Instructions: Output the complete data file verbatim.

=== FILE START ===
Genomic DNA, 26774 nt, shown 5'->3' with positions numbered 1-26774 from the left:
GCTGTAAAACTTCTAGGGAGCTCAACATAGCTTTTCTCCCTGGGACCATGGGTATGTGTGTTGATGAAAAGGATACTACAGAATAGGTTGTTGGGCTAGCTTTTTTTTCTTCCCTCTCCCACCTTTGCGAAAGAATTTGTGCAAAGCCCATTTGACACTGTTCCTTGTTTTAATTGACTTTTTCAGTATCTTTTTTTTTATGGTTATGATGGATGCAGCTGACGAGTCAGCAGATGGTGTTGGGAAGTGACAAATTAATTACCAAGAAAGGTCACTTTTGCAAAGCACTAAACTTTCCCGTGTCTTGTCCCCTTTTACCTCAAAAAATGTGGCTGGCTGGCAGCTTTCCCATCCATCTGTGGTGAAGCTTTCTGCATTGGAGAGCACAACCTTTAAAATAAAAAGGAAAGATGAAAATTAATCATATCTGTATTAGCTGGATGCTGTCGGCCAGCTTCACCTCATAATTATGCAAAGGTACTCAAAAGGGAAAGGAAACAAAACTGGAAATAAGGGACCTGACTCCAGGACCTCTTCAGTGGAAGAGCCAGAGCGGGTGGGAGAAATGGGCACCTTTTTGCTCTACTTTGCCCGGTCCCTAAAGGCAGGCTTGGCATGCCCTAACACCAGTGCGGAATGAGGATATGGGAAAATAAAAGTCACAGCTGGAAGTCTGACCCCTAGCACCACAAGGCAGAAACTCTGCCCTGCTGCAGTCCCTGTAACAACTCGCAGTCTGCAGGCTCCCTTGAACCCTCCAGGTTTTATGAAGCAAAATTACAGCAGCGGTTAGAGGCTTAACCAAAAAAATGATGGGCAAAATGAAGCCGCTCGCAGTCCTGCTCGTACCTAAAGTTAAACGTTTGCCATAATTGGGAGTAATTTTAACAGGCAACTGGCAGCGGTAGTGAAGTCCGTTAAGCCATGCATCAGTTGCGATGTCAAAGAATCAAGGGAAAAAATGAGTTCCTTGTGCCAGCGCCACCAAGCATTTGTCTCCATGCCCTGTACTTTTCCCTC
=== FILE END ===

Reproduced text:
Genomic DNA, 26774 nt, shown 5'->3' with positions numbered 1-26774 from the left:
GCTGTAAAACTTCTAGGGAGCTCAACATAGCTTTTCTCCCTGGGACCATGGGTATGTGTGTTGATGAAAAGGATACTACAGAATAGGTTGTTGGGCTAGCTTTTTTTTCTTCCCTCTCCCACCTTTGCGAAAGAATTTGTGCAAAGCCCATTTGACACTGTTCCTTGTTTTAATTGACTTTTTCAGTATCTTTTTTTTTATGGTTATGATGGATGCAGCTGACGAGTCAGCAGATGGTGTTGGGAAGTGACAAATTAATTACCAAGAAAGGTCACTTTTGCAAAGCACTAAACTTTCCCGTGTCTTGTCCCCTTTTACCTCAAAAAATGTGGCTGGCTGGCAGCTTTCCCATCCATCTGTGGTGAAGCTTTCTGCATTGGAGAGCACAACCTTTAAAATAAAAAGGAAAGATGAAAATTAATCATATCTGTATTAGCTGGATGCTGTCGGCCAGCTTCACCTCATAATTATGCAAAGGTACTCAAAAGGGAAAGGAAACAAAACTGGAAATAAGGGACCTGACTCCAGGACCTCTTCAGTGGAAGAGCCAGAGCGGGTGGGAGAAATGGGCACCTTTTTGCTCTACTTTGCCCGGTCCCTAAAGGCAGGCTTGGCATGCCCTAACACCAGTGCGGAATGAGGATATGGGAAAATAAAAGTCACAGCTGGAAGTCTGACCCCTAGCACCACAAGGCAGAAACTCTGCCCTGCTGCAGTCCCTGTAACAACTCGCAGTCTGCAGGCTCCCTTGAACCCTCCAGGTTTTATGAAGCAAAATTACAGCAGCGGTTAGAGGCTTAACCAAAAAAATGATGGGCAAAATGAAGCCGCTCGCAGTCCTGCTCGTACCTAAAGTTAAACGTTTGCCATAATTGGGAGTAATTTTAACAGGCAACTGGCAGCGGTAGTGAAGTCCGTTAAGCCATGCATCAGTTGCGATGTCAAAGAATCAAGGGAAAAAATGAGTTCCTTGTGCCAGCGCCACCAAGCATTTGTCTCCATGCCCTGTACTTTTCCCTC